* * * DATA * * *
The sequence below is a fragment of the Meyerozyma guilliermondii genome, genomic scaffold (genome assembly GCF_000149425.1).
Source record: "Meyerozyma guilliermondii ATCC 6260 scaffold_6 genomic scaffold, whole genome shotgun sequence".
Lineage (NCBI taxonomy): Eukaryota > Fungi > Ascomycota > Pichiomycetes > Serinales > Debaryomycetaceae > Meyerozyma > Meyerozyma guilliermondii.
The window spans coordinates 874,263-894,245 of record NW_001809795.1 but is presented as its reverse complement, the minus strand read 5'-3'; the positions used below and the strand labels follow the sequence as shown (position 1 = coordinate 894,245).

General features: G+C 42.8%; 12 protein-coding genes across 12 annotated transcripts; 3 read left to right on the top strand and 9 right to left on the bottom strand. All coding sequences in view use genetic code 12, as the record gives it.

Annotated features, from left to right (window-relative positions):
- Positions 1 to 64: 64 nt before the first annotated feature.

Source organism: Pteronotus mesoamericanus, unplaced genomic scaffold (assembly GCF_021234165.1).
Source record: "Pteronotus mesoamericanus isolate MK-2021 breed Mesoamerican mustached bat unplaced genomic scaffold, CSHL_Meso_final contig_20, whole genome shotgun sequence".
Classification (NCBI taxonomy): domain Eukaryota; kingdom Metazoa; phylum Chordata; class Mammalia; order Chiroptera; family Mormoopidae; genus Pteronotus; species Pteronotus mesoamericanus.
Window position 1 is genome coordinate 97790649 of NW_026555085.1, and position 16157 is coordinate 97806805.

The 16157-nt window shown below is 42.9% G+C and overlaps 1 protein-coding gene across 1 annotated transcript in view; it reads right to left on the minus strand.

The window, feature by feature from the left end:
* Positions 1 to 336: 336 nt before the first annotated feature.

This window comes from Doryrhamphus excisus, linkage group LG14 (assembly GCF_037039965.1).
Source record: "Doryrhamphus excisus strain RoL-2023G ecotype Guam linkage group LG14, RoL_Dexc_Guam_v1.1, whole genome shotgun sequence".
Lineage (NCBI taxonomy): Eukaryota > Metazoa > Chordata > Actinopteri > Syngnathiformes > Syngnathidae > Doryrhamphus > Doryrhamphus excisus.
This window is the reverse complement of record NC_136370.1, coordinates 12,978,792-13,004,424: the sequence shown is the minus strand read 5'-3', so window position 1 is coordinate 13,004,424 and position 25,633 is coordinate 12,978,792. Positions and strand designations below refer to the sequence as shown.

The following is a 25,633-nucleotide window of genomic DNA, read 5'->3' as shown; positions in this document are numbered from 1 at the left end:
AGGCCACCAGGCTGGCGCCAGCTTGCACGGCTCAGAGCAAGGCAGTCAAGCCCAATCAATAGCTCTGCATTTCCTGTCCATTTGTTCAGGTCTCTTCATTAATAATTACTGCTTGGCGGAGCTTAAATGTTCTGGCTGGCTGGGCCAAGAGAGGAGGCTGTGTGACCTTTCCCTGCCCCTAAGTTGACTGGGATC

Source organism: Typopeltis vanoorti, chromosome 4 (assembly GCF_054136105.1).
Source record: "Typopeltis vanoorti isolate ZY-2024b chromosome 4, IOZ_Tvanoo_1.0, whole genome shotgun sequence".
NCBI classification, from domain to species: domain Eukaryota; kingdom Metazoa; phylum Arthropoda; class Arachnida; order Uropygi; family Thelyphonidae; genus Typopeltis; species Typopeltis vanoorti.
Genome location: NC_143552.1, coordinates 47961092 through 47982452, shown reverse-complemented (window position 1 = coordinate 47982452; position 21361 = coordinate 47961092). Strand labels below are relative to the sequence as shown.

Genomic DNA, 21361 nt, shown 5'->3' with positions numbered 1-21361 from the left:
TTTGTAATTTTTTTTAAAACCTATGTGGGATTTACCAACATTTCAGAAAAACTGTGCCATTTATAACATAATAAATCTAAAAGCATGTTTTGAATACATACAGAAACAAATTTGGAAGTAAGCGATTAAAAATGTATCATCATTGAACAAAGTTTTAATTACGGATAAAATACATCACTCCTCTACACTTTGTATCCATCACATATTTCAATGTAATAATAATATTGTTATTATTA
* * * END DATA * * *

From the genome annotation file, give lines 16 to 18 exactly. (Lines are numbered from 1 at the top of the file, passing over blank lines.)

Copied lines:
Source record: "Doryrhamphus excisus strain RoL-2023G ecotype Guam linkage group LG14, RoL_Dexc_Guam_v1.1, whole genome shotgun sequence".
Lineage (NCBI taxonomy): Eukaryota > Metazoa > Chordata > Actinopteri > Syngnathiformes > Syngnathidae > Doryrhamphus > Doryrhamphus excisus.
This window is the reverse complement of record NC_136370.1, coordinates 12,978,792-13,004,424: the sequence shown is the minus strand read 5'-3', so window position 1 is coordinate 13,004,424 and position 25,633 is coordinate 12,978,792. Positions and strand designations below refer to the sequence as shown.